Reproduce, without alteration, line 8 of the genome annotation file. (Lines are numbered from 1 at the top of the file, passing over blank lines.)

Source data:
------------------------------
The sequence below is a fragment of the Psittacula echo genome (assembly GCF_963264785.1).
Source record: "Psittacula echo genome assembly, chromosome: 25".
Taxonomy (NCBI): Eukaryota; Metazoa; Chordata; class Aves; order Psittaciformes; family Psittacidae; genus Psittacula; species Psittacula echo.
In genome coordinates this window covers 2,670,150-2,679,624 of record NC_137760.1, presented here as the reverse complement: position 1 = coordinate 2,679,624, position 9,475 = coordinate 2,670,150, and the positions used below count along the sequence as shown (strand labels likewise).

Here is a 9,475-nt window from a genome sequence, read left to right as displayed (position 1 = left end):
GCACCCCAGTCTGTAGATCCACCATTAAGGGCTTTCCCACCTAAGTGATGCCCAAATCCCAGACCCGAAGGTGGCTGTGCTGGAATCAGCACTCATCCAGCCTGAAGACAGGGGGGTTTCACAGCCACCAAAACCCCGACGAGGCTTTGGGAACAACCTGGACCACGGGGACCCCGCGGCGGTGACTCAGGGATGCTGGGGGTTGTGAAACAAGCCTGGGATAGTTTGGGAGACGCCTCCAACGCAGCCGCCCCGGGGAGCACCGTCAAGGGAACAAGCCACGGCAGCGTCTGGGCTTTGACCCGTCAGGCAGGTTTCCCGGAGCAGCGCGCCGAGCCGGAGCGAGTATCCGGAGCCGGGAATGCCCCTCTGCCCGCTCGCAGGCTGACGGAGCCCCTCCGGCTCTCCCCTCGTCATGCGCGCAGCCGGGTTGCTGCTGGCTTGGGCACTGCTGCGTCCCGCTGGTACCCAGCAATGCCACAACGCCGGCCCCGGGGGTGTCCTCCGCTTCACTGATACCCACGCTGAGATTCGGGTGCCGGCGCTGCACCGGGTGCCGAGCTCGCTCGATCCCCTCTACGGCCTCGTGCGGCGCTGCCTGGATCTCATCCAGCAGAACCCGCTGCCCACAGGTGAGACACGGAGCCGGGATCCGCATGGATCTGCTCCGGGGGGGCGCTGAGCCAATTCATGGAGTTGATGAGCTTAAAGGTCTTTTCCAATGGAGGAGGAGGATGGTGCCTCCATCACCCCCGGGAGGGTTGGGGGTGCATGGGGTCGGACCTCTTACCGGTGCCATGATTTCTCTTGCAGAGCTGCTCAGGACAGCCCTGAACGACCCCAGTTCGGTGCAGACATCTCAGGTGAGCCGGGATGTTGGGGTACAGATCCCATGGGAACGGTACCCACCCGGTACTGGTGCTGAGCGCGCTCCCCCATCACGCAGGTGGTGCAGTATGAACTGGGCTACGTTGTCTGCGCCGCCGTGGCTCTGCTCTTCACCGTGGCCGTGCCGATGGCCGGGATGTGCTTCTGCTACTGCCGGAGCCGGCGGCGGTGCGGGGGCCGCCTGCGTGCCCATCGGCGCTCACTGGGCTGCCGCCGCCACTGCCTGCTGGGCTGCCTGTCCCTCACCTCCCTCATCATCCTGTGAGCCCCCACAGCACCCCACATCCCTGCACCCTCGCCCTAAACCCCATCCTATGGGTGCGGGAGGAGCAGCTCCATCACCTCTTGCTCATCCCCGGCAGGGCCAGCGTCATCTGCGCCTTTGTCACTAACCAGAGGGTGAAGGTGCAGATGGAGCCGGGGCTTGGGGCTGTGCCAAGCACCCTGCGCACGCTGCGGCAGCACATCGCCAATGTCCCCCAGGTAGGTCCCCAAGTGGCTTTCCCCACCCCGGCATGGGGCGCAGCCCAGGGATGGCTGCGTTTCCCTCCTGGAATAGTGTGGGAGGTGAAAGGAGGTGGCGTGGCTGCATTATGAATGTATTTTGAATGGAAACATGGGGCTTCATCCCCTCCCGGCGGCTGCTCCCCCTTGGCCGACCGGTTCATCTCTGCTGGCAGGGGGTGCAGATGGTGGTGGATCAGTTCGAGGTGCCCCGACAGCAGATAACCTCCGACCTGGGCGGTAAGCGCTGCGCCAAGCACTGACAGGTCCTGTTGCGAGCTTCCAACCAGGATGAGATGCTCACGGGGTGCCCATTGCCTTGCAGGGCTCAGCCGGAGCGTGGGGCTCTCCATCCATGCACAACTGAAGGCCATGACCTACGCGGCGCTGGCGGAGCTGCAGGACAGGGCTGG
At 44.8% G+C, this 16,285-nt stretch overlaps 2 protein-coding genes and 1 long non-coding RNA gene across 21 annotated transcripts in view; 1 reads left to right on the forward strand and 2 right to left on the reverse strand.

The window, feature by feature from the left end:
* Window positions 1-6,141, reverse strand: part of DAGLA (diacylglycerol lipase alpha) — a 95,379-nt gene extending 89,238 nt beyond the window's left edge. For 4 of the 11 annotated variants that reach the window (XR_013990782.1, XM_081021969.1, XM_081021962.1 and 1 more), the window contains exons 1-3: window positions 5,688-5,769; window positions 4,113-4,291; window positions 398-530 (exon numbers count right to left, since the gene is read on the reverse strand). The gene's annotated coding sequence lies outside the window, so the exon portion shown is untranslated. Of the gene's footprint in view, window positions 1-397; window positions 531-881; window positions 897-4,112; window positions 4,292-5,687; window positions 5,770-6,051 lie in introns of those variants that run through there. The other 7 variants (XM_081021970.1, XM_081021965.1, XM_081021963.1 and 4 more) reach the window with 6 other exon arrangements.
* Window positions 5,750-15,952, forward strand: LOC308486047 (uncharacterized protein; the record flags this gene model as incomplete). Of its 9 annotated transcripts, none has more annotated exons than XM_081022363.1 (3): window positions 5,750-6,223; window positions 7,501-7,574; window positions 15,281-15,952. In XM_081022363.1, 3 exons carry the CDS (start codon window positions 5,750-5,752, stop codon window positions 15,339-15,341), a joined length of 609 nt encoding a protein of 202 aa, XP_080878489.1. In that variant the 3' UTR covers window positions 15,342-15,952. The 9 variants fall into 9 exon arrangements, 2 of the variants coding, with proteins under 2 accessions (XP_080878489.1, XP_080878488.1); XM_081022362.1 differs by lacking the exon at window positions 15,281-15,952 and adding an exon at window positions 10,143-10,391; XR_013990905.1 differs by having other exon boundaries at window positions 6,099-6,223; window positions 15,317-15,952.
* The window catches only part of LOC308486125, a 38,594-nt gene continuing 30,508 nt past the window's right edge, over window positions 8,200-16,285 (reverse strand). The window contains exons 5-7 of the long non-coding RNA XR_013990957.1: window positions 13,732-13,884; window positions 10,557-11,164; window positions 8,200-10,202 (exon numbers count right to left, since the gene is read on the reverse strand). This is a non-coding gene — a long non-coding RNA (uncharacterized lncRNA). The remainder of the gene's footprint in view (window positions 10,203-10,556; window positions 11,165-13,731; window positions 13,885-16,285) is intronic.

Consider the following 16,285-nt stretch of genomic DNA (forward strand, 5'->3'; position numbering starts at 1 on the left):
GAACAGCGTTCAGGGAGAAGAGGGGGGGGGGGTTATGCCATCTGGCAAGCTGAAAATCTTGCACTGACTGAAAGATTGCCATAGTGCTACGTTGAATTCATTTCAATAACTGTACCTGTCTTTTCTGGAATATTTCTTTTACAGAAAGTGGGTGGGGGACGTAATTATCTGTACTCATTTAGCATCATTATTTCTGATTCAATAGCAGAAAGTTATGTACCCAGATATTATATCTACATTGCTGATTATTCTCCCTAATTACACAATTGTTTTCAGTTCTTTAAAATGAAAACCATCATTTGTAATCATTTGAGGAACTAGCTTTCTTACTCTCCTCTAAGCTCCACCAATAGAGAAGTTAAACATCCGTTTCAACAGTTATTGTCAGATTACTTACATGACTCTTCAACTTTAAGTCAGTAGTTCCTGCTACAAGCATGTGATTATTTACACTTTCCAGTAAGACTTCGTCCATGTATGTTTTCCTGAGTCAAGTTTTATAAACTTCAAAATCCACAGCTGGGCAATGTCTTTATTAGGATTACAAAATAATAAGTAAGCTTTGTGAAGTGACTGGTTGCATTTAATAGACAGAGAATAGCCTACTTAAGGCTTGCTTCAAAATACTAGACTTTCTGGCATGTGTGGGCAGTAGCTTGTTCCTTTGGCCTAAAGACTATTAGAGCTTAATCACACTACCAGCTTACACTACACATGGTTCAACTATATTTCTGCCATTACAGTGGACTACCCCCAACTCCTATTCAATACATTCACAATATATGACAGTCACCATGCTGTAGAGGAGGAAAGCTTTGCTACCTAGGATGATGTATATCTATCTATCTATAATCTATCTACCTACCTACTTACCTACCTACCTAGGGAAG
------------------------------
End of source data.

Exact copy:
The window, feature by feature from the left end: